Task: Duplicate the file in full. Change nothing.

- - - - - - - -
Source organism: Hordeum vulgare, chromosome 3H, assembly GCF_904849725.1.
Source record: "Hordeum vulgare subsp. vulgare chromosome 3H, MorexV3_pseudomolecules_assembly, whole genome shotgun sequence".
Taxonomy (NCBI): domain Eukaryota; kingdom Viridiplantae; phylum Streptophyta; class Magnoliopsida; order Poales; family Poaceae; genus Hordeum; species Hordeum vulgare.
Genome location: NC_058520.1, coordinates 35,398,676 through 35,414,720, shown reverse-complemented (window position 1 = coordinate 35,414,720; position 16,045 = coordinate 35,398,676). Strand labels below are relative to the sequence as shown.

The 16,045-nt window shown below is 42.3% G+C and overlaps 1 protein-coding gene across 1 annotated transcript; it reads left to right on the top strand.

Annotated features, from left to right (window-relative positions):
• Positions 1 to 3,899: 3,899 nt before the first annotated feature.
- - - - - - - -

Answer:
Source organism: Hordeum vulgare, chromosome 3H, assembly GCF_904849725.1.
Source record: "Hordeum vulgare subsp. vulgare chromosome 3H, MorexV3_pseudomolecules_assembly, whole genome shotgun sequence".
Taxonomy (NCBI): domain Eukaryota; kingdom Viridiplantae; phylum Streptophyta; class Magnoliopsida; order Poales; family Poaceae; genus Hordeum; species Hordeum vulgare.
Genome location: NC_058520.1, coordinates 35,398,676 through 35,414,720, shown reverse-complemented (window position 1 = coordinate 35,414,720; position 16,045 = coordinate 35,398,676). Strand labels below are relative to the sequence as shown.

The 16,045-nt window shown below is 42.3% G+C and overlaps 1 protein-coding gene across 1 annotated transcript; it reads left to right on the top strand.

Annotated features, from left to right (window-relative positions):
• Positions 1 to 3,899: 3,899 nt before the first annotated feature.